As part of a unique arrangement with PGA Tour's Valero Texas Open, one of the perks of capturing the Junior PGA Championship title is a berth at TPC San Antonio this week. Kristen Gillman, the reigning girls' Junior PGA Champion, will play in the LPGA Tour's Swinging Skirts Classic in California next month.
 
Burns – an 18-year-old high school senior from Shreveport, Louisiana – will tee off at 10:20 a.m. ET Thursday with rookie Mark Hubbard and Scotland's Marc Warren.
 
"I think it's great for junior golf to let kids our age have this opportunity," said Burns, the nation's top-ranked male junior player as well as the world's No. 9-ranked male amateur. "I think if they don't get the opportunity to play at that young of an age, they won't be that prepared whenever they're 25 or 30. I think this will help a lot for me personally later down the road."
 
Along with missing school this week, he's already made one lifelong memory – he played a practice round with Jordan Spieth, who made his PGA Tour debut at age 16 at the HP Byron Nelson Championship.
 
 
"He said go out and have some fun, not let all the hype get to you," Burns said after his round. "He's been through this. He's young. He knows what it's like. So I think playing with him was a great person to learn from because he's already done this."
 
And while many young golfers seek to get on the fast track that Spieth took to the PGA Tour, Burns knows that this week is more about experience than expectations. 
 
"It's hard to set expectations for yourself if you've never been in this position, to play in a Tour event," he said. "You get to meet some new people, see what it's like … learn from what everybody else is doing, see how they prepare, see what they're doing off the course, how they handle the media, the fans, that kind of stuff.
 
"That doesn't mean I want to go out there and not play well," he added quickly. "I'm here to play my best and if that's the case, then I think I'll be in good shape."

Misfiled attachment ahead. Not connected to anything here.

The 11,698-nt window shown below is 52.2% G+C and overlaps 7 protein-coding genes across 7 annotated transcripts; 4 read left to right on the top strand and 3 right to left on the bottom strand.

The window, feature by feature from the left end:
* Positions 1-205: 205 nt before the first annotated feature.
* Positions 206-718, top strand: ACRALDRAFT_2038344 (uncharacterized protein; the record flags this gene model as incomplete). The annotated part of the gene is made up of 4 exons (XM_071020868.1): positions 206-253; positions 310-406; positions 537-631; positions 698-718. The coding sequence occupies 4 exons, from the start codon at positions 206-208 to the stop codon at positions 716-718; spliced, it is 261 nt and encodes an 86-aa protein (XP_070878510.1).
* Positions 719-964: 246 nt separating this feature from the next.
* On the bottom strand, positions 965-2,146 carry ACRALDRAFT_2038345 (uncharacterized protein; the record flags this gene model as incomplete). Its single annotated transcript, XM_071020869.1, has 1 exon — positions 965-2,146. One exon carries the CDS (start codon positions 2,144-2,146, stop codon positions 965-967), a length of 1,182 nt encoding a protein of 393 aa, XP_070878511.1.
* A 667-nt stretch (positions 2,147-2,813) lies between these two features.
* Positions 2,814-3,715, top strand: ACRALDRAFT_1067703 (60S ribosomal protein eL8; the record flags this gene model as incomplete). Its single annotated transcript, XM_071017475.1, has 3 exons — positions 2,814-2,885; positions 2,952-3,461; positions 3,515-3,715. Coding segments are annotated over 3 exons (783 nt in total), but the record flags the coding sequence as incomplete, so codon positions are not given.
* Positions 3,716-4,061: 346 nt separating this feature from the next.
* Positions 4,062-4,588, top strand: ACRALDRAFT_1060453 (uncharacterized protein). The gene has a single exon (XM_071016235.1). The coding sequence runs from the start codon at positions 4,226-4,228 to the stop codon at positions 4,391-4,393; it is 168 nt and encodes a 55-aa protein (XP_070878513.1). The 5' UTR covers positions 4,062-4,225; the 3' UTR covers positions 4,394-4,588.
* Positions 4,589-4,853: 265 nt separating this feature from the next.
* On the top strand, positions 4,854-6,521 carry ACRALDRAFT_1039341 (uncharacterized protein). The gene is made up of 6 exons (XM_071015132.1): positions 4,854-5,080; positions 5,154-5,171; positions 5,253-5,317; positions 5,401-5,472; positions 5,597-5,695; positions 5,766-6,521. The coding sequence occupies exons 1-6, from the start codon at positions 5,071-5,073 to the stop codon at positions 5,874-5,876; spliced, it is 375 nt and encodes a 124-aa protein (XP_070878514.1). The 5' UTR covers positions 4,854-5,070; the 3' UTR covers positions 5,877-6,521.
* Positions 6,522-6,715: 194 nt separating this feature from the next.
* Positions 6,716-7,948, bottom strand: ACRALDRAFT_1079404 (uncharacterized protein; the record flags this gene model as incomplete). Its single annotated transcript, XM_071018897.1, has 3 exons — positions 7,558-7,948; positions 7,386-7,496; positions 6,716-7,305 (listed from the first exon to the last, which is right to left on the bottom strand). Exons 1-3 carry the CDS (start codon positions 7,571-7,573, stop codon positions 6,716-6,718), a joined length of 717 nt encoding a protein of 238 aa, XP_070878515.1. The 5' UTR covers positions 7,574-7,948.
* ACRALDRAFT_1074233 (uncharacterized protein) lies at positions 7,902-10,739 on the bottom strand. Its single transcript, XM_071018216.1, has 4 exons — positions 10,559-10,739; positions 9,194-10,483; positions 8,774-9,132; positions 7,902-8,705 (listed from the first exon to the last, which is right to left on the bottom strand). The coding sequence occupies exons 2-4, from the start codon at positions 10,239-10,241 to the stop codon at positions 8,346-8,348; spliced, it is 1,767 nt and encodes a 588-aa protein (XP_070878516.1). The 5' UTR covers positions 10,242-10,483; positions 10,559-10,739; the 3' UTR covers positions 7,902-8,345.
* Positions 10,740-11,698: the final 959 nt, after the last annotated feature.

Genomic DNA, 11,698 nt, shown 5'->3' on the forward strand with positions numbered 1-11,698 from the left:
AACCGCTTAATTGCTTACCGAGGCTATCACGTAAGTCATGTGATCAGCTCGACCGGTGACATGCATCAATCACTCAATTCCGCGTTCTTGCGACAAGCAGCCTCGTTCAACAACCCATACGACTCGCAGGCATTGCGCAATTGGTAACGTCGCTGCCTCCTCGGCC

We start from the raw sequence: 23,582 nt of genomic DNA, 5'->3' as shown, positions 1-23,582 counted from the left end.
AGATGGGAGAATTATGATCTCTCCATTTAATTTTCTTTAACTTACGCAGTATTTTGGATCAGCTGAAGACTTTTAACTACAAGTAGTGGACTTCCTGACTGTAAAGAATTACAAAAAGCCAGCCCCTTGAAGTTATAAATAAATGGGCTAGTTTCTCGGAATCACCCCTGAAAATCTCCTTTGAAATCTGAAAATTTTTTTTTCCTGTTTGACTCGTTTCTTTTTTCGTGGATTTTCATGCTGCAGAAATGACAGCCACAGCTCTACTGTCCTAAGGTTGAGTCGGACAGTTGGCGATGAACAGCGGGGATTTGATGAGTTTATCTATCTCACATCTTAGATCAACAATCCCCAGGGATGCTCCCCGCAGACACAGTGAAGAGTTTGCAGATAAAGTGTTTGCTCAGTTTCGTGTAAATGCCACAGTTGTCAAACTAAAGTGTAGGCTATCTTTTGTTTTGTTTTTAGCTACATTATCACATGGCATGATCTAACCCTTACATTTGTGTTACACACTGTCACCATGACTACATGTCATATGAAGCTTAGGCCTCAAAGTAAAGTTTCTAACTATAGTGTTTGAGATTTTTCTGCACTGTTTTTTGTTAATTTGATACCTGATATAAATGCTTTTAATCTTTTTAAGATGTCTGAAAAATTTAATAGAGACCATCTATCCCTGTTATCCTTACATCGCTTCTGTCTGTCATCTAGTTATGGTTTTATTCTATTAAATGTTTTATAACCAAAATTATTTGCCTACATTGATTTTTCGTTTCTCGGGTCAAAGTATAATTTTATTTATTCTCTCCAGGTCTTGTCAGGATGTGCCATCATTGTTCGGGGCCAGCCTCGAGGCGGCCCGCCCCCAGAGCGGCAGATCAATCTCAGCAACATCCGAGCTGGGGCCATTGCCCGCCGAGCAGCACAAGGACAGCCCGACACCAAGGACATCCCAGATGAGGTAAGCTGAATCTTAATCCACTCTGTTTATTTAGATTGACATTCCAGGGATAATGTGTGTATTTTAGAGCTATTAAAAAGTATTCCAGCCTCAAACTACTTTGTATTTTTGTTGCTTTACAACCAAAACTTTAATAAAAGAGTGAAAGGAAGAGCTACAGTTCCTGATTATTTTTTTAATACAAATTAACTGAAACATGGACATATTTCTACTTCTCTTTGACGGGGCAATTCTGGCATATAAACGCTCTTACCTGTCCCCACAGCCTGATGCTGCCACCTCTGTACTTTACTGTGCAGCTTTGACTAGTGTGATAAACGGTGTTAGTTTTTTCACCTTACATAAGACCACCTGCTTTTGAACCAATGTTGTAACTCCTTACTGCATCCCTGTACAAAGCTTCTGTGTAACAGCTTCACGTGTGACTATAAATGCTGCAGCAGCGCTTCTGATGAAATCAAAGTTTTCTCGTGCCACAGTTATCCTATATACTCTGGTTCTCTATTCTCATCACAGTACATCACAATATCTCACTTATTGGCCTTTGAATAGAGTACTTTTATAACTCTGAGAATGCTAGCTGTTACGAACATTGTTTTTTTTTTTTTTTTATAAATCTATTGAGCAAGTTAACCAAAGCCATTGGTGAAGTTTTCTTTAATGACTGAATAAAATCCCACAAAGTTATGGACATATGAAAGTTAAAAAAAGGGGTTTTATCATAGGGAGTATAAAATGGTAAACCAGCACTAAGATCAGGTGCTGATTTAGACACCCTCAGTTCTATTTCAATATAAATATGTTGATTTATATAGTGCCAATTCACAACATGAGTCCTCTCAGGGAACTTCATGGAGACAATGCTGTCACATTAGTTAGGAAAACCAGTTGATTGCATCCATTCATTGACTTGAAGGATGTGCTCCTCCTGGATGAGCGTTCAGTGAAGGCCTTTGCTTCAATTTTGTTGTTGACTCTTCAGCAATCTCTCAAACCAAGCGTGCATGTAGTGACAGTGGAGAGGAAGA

Despite winning the Junior PGA Championship in Bryan, Texas, last summer and making his PGA Tour debut in San Antonio, Burns plans to stick closer to home in the near future – he plans to attend Louisiana State University next fall, a decision he made, in part, because of his friendship with another PGA Tour player, Shreveport's David Toms, and Toms' son Carter.
 
Burns got to know Toms – a proud LSU alum – while playing in Shreveport and practicing at the David Toms Academy there. Toms, he says, has given him valuable advice and insight on both the LSU golf program and the PGA Tour.
 
"He's pretty open about what it's like out here, and getting to play with him and see what it takes, where my game needs to be to compete out here," Burns said of the 2001 PGA Champion. "So I think that will definitely help a lot going forward."
 
For now, though, Burns is focused on this week – specifically that first tee shot Thursday morning.
 
"I think I'll be a little nervous, as any kid would be," he admitted. " But I think in the same respect that it's not about getting too nervous because of the stage or the atmosphere, you just have to stay focused and be grateful that you're here. Not a lot of 18-year-olds get this opportunity."
 
Here's a quick video of Burns and Spieth: